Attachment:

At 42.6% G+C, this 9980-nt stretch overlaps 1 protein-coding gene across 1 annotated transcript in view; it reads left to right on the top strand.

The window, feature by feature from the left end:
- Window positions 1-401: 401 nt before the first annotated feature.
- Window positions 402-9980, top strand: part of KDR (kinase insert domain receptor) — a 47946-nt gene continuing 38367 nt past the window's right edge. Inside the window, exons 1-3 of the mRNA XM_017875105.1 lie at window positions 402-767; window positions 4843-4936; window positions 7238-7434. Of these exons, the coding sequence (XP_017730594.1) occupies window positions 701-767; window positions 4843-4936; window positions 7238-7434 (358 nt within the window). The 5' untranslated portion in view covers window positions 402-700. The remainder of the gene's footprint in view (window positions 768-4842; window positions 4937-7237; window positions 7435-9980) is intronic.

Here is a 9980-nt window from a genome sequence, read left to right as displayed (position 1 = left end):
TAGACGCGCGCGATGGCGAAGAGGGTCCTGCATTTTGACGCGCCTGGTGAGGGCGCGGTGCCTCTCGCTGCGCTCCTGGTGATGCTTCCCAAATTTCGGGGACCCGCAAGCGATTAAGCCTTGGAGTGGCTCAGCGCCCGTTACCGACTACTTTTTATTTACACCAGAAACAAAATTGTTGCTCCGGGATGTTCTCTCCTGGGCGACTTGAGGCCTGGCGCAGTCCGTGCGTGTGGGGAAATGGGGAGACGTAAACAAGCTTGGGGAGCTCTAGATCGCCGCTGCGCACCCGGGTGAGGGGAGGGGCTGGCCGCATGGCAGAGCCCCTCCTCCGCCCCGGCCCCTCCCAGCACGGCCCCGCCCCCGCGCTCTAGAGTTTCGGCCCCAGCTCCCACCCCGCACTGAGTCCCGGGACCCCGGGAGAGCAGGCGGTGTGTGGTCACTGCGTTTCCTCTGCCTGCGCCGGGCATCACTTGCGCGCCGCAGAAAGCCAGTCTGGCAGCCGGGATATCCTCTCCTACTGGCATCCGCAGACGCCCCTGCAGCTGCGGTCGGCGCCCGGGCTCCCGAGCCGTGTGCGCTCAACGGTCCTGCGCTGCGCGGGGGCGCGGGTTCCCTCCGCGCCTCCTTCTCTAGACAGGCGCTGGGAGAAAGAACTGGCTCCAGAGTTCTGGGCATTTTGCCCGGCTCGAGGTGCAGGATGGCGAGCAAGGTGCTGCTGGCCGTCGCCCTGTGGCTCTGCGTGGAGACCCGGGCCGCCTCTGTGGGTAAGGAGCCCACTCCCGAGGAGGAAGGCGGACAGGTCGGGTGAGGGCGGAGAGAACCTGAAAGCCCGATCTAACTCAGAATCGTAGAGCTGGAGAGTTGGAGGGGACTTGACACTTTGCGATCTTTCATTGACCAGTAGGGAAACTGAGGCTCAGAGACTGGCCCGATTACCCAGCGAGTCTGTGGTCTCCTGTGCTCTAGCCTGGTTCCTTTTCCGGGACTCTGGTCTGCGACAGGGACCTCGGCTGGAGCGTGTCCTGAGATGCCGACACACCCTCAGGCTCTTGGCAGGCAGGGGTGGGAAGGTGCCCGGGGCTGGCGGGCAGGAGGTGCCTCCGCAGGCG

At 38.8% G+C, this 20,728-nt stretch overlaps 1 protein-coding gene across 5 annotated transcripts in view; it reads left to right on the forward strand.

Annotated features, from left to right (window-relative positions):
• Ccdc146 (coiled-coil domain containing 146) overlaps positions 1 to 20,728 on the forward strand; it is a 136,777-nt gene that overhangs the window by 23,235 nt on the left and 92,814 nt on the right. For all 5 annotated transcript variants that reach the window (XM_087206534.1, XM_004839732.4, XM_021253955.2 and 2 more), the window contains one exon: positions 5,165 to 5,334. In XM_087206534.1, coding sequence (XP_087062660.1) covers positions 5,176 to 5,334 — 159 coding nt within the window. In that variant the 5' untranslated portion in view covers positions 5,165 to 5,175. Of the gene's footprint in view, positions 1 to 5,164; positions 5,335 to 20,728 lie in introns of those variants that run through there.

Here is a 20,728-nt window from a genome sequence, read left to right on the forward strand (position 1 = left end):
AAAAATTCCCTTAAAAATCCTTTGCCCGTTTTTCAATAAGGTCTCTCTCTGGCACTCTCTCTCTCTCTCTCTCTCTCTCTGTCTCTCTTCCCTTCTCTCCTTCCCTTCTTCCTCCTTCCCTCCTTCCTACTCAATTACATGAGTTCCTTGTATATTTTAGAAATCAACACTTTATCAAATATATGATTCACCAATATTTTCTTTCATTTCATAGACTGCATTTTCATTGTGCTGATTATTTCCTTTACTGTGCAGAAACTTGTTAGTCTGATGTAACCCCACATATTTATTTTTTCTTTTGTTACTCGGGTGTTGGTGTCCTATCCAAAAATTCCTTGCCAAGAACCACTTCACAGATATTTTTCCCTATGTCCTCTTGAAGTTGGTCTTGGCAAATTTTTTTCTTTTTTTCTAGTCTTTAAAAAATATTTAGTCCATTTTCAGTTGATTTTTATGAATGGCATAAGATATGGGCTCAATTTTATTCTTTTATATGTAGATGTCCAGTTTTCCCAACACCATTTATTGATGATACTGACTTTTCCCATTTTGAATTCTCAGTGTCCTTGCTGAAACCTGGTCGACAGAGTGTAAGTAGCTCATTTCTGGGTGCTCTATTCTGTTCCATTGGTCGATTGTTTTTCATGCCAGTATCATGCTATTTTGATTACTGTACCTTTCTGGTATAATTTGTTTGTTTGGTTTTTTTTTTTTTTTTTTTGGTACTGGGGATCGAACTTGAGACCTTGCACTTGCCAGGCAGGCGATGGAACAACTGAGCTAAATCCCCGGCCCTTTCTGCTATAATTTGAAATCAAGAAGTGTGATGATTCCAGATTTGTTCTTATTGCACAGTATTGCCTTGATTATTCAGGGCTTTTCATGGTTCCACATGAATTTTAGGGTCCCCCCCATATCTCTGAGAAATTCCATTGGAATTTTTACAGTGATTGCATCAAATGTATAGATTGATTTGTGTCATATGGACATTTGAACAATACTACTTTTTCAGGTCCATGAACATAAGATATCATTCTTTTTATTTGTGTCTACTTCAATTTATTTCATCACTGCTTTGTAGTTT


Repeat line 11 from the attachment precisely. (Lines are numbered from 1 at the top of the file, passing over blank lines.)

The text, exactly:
AAAAATTCCCTTAAAAATCCTTTGCCCGTTTTTCAATAAGGTCTCTCTCTGGCACTCTCTCTCTCTCTCTCTCTCTCTCTGTCTCTCTTCCCTTCTCTCCTTCCCTTCTTCCTCCTTCCCTCCTTCCTACTCAATTACATGAGTTCCTTGTATATTTTAGAAATCAACACTTTATCAAATATATGATTCACCAATATTTTCTTTCATTTCATAGACTGCATTTTCATTGTGCTGATTATTTCCTTTACTGTGCAGAAACTTGTTAGTCTGATGTAACCCCACATATTTATTTTTTCTTTTGTTACTCGGGTGTTGGTGTCCTATCCAAAAATTCCTTGCCAAGAACCACTTCACAGATATTTTTCCCTATGTCCTCTTGAAGTTGGTCTTGGCAAATTTTTTTCTTTTTTTCTAGTCTTTAAAAAATATTTAGTCCATTTTCAGTTGATTTTTATGAATGGCATAAGATATGGGCTCAATTTTATTCTTTTATATGTAGATGTCCAGTTTTCCCAACACCATTTATTGATGATACTGACTTTTCCCATTTTGAATTCTCAGTGTCCTTGCTGAAACCTGGTCGACAGAGTGTAAGTAGCTCATTTCTGGGTGCTCTATTCTGTTCCATTGGTCGATTGTTTTTCATGCCAGTATCATGCTATTTTGATTACTGTACCTTTCTGGTATAATTTGTTTGTTTGGTTTTTTTTTTTTTTTTTTTGGTACTGGGGATCGAACTTGAGACCTTGCACTTGCCAGGCAGGCGATGGAACAACTGAGCTAAATCCCCGGCCCTTTCTGCTATAATTTGAAATCAAGAAGTGTGATGATTCCAGATTTGTTCTTATTGCACAGTATTGCCTTGATTATTCAGGGCTTTTCATGGTTCCACATGAATTTTAGGGTCCCCCCCATATCTCTGAGAAATTCCATTGGAATTTTTACAGTGATTGCATCAAATGTATAGATTGATTTGTGTCATATGGACATTTGAACAATACTACTTTTTCAGGTCCATGAACATAAGATATCATTCTTTTTATTTGTGTCTACTTCAATTTATTTCATCACTGCTTTGTAGTTT